This disc of early choral works by Bizet is likely to be of interest primarily to the composer's fans. The cantata Clovis et Clotilde, written in 1857 when he was 18, won the Prix de Rome, and he wrote the Te Deum while in Rome in 1858. Both works show remarkable assurance for a composer so young. A precocious talent, he had written his popular Symphony in C when he was 17. The cantata, like the vast majority of pre-modern Prix de Rome winners, was written to fulfill a rigid set of procedural expectations that rarely unleashed a composer's most creative efforts. (Debussy's L'Enfant prodigue is perhaps the only winning piece to have anything close to a place in the repertoire.) Scored for soprano, tenor, baritone, and orchestra, Clovis et Clotilde concerns the fifth century Frankish king whose conversion assured the primacy of the Roman Church in the region. The music is reminiscent of French and Italian opera of the era, and while it is not particularly distinguished or memorable, it does offer evidence of Bizet's gifts as a dramatic composer. In the equally operatic Te Deum, for soprano, tenor, chorus, and orchestra, Bizet's debt to his teacher Gounod is transparent, and particularly recalls the older composer's St. Cecilia's Mass, with which Bizet was intimately familiar. The performances do not make particularly strong cases for the music. Tenor Philippe Do has a pleasant, open, and resonant voice, but the same cannot be said of the soprano and baritone soloists. Choeur Régional Nord-Pas-de-Calais and Orchestra National de Lille, under the leadership of Jean-Claude Casadesus, deliver earnest performances. Naxos' sound is warm and balanced.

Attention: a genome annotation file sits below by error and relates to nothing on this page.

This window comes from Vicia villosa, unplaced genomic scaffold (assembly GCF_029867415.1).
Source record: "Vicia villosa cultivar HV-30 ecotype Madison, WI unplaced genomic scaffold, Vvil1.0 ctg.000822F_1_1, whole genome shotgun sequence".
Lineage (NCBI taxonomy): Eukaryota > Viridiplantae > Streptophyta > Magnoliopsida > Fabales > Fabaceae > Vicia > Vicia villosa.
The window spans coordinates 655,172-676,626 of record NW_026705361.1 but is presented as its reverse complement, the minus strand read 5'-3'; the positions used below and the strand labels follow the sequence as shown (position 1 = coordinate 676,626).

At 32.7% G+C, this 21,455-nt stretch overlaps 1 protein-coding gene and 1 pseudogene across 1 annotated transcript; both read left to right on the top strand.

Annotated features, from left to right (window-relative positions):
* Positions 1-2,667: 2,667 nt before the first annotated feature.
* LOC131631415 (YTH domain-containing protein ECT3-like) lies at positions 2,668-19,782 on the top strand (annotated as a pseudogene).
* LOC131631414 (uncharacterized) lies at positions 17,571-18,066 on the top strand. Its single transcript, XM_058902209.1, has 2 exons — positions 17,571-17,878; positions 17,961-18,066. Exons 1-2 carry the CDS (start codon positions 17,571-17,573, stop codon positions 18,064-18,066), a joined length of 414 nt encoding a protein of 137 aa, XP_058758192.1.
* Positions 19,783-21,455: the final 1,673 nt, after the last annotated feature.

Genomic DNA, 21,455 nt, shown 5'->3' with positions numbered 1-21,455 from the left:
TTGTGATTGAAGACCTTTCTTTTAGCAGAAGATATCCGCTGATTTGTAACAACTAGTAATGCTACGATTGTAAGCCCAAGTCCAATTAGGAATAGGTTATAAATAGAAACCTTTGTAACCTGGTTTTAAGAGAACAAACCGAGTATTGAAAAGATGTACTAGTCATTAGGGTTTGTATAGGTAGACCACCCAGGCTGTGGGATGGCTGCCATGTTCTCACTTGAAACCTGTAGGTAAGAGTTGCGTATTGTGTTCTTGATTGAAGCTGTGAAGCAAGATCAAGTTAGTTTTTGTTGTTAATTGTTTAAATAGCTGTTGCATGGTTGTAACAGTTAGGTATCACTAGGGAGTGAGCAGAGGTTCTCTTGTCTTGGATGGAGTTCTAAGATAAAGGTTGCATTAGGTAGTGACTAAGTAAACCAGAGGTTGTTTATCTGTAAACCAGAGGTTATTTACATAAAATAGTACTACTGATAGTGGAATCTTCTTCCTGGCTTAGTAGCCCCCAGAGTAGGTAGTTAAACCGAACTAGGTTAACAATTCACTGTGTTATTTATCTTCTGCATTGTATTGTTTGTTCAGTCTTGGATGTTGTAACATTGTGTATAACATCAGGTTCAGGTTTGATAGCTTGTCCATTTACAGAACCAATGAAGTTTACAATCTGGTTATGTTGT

AllMusic Review by Stephen Eddins
|Clovis et Clotilde, cantata|